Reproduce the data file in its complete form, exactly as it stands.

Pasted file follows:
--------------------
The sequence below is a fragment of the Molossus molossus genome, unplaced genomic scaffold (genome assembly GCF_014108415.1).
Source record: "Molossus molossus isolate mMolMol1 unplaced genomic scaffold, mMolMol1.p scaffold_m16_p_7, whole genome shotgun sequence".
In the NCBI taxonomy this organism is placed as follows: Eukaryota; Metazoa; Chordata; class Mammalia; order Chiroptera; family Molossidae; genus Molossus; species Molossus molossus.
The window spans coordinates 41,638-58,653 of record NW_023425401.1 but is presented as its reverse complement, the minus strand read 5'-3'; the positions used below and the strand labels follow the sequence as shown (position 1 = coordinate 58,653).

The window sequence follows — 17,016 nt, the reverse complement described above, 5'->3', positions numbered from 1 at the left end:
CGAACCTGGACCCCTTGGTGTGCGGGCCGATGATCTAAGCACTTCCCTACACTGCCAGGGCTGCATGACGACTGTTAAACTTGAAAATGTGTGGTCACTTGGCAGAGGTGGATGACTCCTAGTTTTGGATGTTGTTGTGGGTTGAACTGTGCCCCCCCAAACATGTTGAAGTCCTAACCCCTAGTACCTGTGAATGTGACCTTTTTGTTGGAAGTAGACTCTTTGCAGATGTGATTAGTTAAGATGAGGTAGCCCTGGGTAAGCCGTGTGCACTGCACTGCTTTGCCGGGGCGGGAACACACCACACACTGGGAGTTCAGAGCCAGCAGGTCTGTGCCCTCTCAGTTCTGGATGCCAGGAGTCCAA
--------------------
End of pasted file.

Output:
The sequence below is a fragment of the Molossus molossus genome, unplaced genomic scaffold (genome assembly GCF_014108415.1).
Source record: "Molossus molossus isolate mMolMol1 unplaced genomic scaffold, mMolMol1.p scaffold_m16_p_7, whole genome shotgun sequence".
In the NCBI taxonomy this organism is placed as follows: Eukaryota; Metazoa; Chordata; class Mammalia; order Chiroptera; family Molossidae; genus Molossus; species Molossus molossus.
The window spans coordinates 41,638-58,653 of record NW_023425401.1 but is presented as its reverse complement, the minus strand read 5'-3'; the positions used below and the strand labels follow the sequence as shown (position 1 = coordinate 58,653).

The window sequence follows — 17,016 nt, the reverse complement described above, 5'->3', positions numbered from 1 at the left end:
CGAACCTGGACCCCTTGGTGTGCGGGCCGATGATCTAAGCACTTCCCTACACTGCCAGGGCTGCATGACGACTGTTAAACTTGAAAATGTGTGGTCACTTGGCAGAGGTGGATGACTCCTAGTTTTGGATGTTGTTGTGGGTTGAACTGTGCCCCCCCAAACATGTTGAAGTCCTAACCCCTAGTACCTGTGAATGTGACCTTTTTGTTGGAAGTAGACTCTTTGCAGATGTGATTAGTTAAGATGAGGTAGCCCTGGGTAAGCCGTGTGCACTGCACTGCTTTGCCGGGGCGGGAACACACCACACACTGGGAGTTCAGAGCCAGCAGGTCTGTGCCCTCTCAGTTCTGGATGCCAGGAGTCCAA